Monday, March 30, 2009

TARP Running Dry

First the WSJ details:

The U.S. Treasury Department said it expects to have about $134.5 billion left in its financial-rescue fund, giving the Obama administration a cushion as it implements a range of expensive programs aimed at unlocking the credit market and boosting ailing industries.
If you think $134.5 billion left sounds like the well is running dry, then take a look at what Keith Hennessey (former director of the National Economic Council) believes that figure is closer to:
When President Obama took office, $387 B of the $700 B of available TARP funds had already been publicly committed. Here’s the breakdown.

This meant that the Obama team had $313 B left to commit before reaching the $700 B limit.
Since January 20th, Keith estimates that the Obama administration has committed as much as an additional $280.

If this is correct, we have less than $35 billion remaining in the TARP. Back to Keith:

There’s some uncertainty around the $80 B figure to further expand TALF, because the Administration has been ambiguous about how big the new TALF would be in total. I’ll bet they’re scrambling this week trying to figure out what they actually meant.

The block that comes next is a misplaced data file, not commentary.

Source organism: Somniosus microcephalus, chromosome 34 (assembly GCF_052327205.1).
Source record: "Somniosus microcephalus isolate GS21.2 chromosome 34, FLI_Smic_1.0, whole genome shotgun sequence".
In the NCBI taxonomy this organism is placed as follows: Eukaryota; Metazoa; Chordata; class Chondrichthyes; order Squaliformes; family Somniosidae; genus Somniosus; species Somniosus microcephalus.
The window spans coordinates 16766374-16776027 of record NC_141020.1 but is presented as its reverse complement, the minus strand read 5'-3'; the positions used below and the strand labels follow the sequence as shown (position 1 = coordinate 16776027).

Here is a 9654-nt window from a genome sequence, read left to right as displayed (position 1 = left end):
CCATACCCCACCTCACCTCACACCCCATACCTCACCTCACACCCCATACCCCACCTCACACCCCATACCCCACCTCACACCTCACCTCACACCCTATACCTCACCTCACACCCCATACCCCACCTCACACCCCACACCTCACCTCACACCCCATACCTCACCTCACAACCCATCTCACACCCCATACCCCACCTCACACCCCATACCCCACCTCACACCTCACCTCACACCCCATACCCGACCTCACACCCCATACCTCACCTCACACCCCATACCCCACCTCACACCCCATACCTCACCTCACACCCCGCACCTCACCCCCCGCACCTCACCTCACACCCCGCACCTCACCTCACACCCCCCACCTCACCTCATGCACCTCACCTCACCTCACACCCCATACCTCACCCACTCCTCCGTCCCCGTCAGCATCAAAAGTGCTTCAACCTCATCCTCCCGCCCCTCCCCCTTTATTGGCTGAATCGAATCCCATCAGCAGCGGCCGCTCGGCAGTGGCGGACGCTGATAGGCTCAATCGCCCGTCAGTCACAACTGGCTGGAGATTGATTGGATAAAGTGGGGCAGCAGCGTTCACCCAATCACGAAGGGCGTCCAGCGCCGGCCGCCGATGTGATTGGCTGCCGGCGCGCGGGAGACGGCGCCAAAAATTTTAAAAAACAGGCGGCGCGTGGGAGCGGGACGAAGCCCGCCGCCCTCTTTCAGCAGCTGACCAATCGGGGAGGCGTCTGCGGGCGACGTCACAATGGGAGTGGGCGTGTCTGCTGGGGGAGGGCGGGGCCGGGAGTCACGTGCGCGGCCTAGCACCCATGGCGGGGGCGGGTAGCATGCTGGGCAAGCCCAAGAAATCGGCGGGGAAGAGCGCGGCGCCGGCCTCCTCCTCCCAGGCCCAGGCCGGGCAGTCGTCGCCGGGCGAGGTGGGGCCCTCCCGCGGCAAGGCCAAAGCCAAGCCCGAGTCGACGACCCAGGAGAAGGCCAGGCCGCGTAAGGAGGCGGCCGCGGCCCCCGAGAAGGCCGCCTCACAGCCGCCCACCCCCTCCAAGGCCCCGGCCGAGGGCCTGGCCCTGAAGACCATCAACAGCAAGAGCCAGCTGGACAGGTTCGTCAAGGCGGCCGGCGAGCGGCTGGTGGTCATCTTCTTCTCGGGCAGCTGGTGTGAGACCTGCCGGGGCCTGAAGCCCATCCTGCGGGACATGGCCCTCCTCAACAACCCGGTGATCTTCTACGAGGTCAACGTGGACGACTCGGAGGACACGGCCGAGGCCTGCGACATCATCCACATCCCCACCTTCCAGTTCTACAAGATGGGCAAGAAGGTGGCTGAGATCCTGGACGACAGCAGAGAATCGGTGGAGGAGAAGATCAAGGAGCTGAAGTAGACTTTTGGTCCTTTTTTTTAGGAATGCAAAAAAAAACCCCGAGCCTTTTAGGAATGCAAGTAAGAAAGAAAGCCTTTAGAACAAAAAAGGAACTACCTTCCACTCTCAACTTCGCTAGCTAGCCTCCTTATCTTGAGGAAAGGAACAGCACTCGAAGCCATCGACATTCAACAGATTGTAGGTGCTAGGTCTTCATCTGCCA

They can create some wiggle room for themselves if they say that the $15 B for small businesses and the $5 B for auto parts suppliers are a subset of the $100 B (in total) for “consumer credit.” This uncertainty and ambiguity should not obscure the critical point: they’re almost out of money.

1 comment:

  1. Does it matter? I don't believe there is a cap on TARP. They can just sell some of the existing portfolio (at a loss, naturally) and buy more trash. Check out how the bill was written. It says authority to purchase is limited to "outstanding at any one time." He can keep buying as long as he doesn't have too full a portfolio!

    (a) Authority.—
    The authority of the Secretary to purchase troubled assets under this Act shall be limited as follows:
    (1) Effective upon the date of enactment of this Act, such authority shall be limited to $250,000,000,000 outstanding at any one time.
    (2) If at any time, the President submits to the Congress a written certification that the Secretary needs to exercise the authority under this paragraph, effective upon such submission, such authority shall be limited to $350,000,000,000 outstanding at any one time.
    (3) If, at any time after the certification in paragraph (2) has been made, the President transmits to the Congress a written report detailing the plan of the Secretary to exercise the authority under this paragraph, unless there is enacted, within 15 calendar days of such transmission, a joint resolution described in subsection (c), effective upon the expiration of such 15-day period, such authority shall be limited to $700,000,000,000 outstanding at any one time.
    (b) Aggregation of Purchase Prices.—
    The amount of troubled assets purchased by the Secretary outstanding at any one time shall be determined for purposes of the dollar amount limitations under subsection (a) by aggregating the purchase prices of all troubled assets held.